Turkey's top court keeps philanthropist Kavala in jail, shunning EU release calls
Turkey’s Constitutional Court ruled to keep philanthropist and businessman Osman Kavala in pre-trial detention, rejecting claims that his rights to freedom had been violated.
The Constitutional Court’s General Assembly made the decision on Tuesday, the state-run Anadolu news agency reported. The case is being watched closely by the European Union and human rights groups, who have called for his immediate release.
President Recep Tayyip Erdoğan pledged a fresh start in relations with the EU during a meeting with Charles Michel, president of the European Council, two weeks ago. That raised hopes Kavala might be freed as part of democratic reforms Erdogan has promised.
"Sadly, the Turkish Constitutional Court has become a politicised institution, nothing to do with law nor justice," said Kati Piri, vice president of the Committee on Civil Liberties, Justice and Home Affairs for the Socialists and Democrats group in the European Parliament.
The 63-year-old businessman and philanthropist, a leading civil rights advocate, has been in pre-trial detention since his apprehension at an Istanbul airport in October 2017. He faces life in prison for seeking to overthrow the constitutional order and a further 20 years if convicted of additional espionage charges.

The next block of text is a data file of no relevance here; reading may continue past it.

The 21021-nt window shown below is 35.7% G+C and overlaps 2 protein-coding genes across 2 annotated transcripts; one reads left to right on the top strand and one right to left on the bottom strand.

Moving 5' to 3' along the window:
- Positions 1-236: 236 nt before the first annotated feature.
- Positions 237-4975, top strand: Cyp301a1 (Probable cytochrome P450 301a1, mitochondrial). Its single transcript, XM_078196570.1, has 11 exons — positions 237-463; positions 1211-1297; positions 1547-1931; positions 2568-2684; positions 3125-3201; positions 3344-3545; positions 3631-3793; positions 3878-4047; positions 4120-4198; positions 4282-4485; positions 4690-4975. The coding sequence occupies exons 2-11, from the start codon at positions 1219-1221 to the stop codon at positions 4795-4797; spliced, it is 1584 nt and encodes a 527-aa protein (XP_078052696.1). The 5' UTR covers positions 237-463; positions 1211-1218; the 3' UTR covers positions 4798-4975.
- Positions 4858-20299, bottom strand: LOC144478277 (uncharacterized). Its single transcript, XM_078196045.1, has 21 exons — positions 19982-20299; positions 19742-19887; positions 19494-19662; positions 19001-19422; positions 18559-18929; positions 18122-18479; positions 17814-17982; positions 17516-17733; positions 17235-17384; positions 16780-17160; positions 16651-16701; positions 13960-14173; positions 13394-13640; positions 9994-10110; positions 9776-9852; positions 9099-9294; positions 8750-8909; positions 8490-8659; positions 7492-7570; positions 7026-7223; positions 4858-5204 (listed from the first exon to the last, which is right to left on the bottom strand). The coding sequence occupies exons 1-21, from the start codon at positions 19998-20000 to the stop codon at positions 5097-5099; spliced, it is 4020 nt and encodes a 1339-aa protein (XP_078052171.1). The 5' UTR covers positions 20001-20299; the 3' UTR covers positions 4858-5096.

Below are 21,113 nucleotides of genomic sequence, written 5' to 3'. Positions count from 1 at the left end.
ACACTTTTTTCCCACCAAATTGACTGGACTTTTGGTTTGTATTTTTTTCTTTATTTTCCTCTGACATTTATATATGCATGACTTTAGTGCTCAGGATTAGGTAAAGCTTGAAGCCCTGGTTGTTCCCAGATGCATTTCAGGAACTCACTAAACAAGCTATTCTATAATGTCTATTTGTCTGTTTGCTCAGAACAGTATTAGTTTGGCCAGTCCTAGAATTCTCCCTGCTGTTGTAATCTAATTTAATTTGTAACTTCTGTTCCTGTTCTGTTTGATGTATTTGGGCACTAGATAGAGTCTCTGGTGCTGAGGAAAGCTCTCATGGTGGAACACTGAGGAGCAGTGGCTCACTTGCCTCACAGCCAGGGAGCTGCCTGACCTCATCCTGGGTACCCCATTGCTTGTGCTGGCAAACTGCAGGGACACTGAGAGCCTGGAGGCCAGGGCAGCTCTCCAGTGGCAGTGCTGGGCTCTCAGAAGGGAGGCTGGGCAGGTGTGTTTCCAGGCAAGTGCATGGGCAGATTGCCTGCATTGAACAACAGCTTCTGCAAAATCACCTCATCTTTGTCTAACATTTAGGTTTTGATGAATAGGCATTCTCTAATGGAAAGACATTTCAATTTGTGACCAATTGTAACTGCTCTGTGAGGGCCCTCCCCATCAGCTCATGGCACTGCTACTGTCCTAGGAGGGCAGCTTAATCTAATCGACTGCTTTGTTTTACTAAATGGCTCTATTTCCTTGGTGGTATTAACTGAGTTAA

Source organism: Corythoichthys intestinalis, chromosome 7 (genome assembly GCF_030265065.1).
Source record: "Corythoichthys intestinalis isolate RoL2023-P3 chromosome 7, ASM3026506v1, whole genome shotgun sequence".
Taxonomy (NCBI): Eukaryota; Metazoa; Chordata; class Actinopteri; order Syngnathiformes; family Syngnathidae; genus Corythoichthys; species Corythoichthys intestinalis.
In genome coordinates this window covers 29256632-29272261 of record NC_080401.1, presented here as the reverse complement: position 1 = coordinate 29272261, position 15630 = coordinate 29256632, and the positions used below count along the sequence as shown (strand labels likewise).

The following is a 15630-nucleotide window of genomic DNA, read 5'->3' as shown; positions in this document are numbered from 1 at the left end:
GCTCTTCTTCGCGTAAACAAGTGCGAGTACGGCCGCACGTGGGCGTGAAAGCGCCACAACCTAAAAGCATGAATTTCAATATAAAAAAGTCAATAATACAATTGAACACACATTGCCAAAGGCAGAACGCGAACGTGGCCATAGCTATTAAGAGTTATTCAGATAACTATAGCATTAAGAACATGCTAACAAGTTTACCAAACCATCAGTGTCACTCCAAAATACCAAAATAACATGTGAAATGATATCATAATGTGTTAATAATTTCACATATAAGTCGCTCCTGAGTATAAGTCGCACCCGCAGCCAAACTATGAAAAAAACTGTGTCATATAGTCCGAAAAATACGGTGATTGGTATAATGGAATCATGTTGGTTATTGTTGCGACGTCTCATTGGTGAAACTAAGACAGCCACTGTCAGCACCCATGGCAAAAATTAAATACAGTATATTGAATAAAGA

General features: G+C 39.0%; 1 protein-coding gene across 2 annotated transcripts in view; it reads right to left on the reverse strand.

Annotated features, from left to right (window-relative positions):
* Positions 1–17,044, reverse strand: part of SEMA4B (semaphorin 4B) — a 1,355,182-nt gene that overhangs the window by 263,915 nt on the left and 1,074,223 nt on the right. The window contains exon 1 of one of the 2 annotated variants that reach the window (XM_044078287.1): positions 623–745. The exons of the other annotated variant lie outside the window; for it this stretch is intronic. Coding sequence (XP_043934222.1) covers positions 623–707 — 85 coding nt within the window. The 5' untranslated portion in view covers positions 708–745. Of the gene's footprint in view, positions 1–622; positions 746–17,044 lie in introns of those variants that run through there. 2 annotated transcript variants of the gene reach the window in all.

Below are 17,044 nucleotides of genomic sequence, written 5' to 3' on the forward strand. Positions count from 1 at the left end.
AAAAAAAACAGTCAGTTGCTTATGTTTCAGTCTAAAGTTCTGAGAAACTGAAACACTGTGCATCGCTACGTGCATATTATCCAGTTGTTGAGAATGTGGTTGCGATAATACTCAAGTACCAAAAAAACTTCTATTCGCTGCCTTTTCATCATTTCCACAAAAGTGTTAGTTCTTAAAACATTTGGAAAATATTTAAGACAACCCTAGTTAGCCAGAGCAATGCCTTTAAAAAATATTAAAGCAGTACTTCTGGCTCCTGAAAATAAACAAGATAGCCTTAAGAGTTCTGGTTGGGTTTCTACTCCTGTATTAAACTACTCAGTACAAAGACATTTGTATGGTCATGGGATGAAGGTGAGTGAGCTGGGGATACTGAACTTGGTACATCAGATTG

The Council of Europe’s Committee of Ministers issued a resolution on Dec. 3 calling for Kavala’s release. His imprisonment took place in the absence of evidence to support a “reasonable suspicion he had committed an offence” as required by Article 5 of the European Convention for the Protection of Human Rights and Fundamental Freedoms, it said.
Tuesday's ruling followed legislation passed by Turkey's parliament on Sunday that allows the interior minister to shut down any civil society group without the chance of appeal. The measure was contained within a law designed to prevent terrorism financing.
On Saturday, Erdoğan said 2021 would be the year of democratic and economic reforms in Turkey. Opposition politicians have questioned Erdoğan's pledges, pointing to growing authoritarianism in the country under his leadership.
"Serving political masters gets you further than worrying about law in Turkey," said Emma Sinclair-Webb, a lawyer and the director of Human Rights Watch in Turkey.
Turkey’s “continuous and growing distancing from European values and standards” has pushed the country’s relationship with the European Union “to a historical low point", the European Parliament said in a draft report last month. Ties have deteriorated to such an extent that they require both parties to profoundly reassess the current framework of relations, it said.
Ties between Turkey and the EU have also worsened markedly due to a dispute between Ankara and EU members Greece and Cyprus over hydrocarbon exploration rights in the Mediterranean. Turkey's membership talks with the bloc have been frozen after a wave of arrests of state employees, opposition politicians, teachers and academics following a failed military coup in 2016.
On Dec. 18, Istanbul’s 36th High Criminal Court rejected an appeal by Kavala and extended his pre-trial detention period. The court is due to hold a next hearing in the case on Feb. 5.
(This story was updated with comments from Human Rights Watch in the ninth paragraph.)